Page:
At his war-crimes trial in 1987, Barbie walked out, refusing to hear testimony of his horrors. Mr. Vergès virtually ignored the charges, and attacked Israel, France and other nations for committing “crimes against humanity,” which he called “more serious” than those ascribed to Barbie. Critics said he had trivialized genocide to defend a monster. Barbie was convicted and sentenced to life in prison, where he died in 1991.

“I practice the ‘defense de la rupture,’ ” Mr. Vergès told The New York Times during his work on the Barbie case, referring to a tactic of confronting the judicial system rather than working within it. “My law is to be against all laws. My morality is to be against all morality.”

Jacques Vergès and his twin brother, Paul, were born on March 5, 1925, in Ubon Ratchathani, Siam, now Thailand. Their Vietnamese mother died when they were 3, and their father, Raymond Vergès, a French diplomat, raised them on the Indian Ocean island of Réunion. Paul became a founder of the Réunion Communist Party and a member of the European Parliament.

In 1942, with his father’s encouragement, Jacques sailed to England, joined Charles de Gaulle’s Free French Forces and fought in the Resistance. After the war, he studied law at the University of Paris, joined the Communist Party and, in 1949, became a leader of an anticolonial student movement. His student friends included Khieu Samphan and Saloth Sar, the future Pol Pot. In the early 1950s, Mr. Vergès led a Communist youth organization in Prague.

Returning to Paris, he became a lawyer in 1955, and gained fame defending Algerian guerrilla fighters. In a notorious case, Djamila Bouhired was convicted in 1957 of killing 11 people in an Algiers bombing and sentenced to death. As she awaited the guillotine, it was revealed that she had been tortured during questioning. Mr. Vergès campaigned for a reprieve. Many world leaders, including the Soviet leader, Nikita S. Khrushchev, demanded her release. Her execution was postponed, and in 1962 she was released.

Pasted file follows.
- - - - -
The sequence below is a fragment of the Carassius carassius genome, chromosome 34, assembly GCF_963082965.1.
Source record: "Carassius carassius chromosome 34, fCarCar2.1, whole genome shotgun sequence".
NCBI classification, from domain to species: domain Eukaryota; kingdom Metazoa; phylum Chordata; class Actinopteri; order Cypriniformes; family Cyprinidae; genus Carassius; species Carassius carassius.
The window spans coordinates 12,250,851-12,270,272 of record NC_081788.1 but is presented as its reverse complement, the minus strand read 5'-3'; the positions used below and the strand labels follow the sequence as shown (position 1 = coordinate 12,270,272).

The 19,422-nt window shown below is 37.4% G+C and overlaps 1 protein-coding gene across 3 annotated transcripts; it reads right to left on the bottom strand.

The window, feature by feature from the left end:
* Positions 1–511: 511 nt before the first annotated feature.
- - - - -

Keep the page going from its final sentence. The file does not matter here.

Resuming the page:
Mr. Vergès and Ms. Bouhired were married in 1965. They had two children, Meriem and Liess. Information about his survivors was not immediately available.

The couple founded a popular magazine, Révolution, in 1968. In 1970, Mr. Vergès disappeared. His whereabouts remained a mystery, although he was rumored to be in Cambodia with Pol Pot and in the Middle East with Palestinian groups. He reappeared in Paris in 1978 and resumed his law practice.

His ties to Carlos the Jackal were murky, but probably dated to 1982, when he defended Magdalena Kopp, the terrorist’s girlfriend and accomplice (and later his wife), who was caught with explosives in Paris. Wanted for many terrorist acts in the name of Palestinian liberation in the 1970s and ’80s, Carlos, who was born in Venezuela, was captured by French agents in Sudan in 1994 and flown to Paris.

Mr. Vergès called it a kidnapping and represented Carlos in the early stages of his case, but they had a falling-out over tactics. After hiring other lawyers, Carlos was convicted in 1997 and sentenced to life in prison. The verdict and sentence were affirmed in another trial years later.

After Saddam Hussein was captured in 2003, Mr. Vergès, who had been hired to defend other ousted Iraqi leaders, offered to represent him, but the Hussein family chose another lawyer. Mr. Hussein was executed in 2006. Mr. Vergès also offered to defend Mr. Milosevic, but Mr. Milosevic chose to represent himself in a trial that began in The Hague in 2002. He died in 2006 before the case could be concluded.

In 2008, as Khieu Samphan made his first appearance before Cambodia’s genocide tribunal, Mr. Vergès, representing his old friend, created a tumultuous scene and stormed out after erupting at a panel of judges because documents for the pretrial hearing had not been translated into French.

He argued that his client had held no real power as Cambodians had died of starvation, disease, forced labor and massacres during the brutal Khmer Rouge drive to create a classless society. He insisted that the power — and responsibility for the Cambodian tragedy — had belonged to Pol Pot, who died in 1998.

Alan Cowell contributed reporting from London.